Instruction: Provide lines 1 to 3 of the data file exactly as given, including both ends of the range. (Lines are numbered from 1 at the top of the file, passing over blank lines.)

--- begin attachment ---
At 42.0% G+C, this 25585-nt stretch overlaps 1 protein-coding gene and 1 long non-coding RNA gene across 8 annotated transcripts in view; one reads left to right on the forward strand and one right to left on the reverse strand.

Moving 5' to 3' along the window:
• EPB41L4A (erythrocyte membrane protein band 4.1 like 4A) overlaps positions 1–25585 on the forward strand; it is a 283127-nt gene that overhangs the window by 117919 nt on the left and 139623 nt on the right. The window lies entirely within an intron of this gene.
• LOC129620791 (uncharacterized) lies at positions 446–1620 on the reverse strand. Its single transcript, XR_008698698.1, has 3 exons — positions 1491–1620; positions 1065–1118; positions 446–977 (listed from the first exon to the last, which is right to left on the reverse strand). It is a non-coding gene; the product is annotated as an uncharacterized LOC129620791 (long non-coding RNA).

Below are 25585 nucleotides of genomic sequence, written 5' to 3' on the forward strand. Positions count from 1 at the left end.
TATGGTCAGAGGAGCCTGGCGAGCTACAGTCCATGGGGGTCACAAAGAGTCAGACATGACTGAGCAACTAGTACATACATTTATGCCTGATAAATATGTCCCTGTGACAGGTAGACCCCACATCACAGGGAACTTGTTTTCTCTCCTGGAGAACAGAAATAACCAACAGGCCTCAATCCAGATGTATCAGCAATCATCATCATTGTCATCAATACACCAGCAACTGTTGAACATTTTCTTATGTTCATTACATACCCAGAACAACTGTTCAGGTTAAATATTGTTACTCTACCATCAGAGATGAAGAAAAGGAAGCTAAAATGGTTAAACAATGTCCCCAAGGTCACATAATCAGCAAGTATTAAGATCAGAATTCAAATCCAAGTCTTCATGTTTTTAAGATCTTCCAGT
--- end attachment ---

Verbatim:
At 42.0% G+C, this 25585-nt stretch overlaps 1 protein-coding gene and 1 long non-coding RNA gene across 8 annotated transcripts in view; one reads left to right on the forward strand and one right to left on the reverse strand.

Moving 5' to 3' along the window:
• EPB41L4A (erythrocyte membrane protein band 4.1 like 4A) overlaps positions 1–25585 on the forward strand; it is a 283127-nt gene that overhangs the window by 117919 nt on the left and 139623 nt on the right. The window lies entirely within an intron of this gene.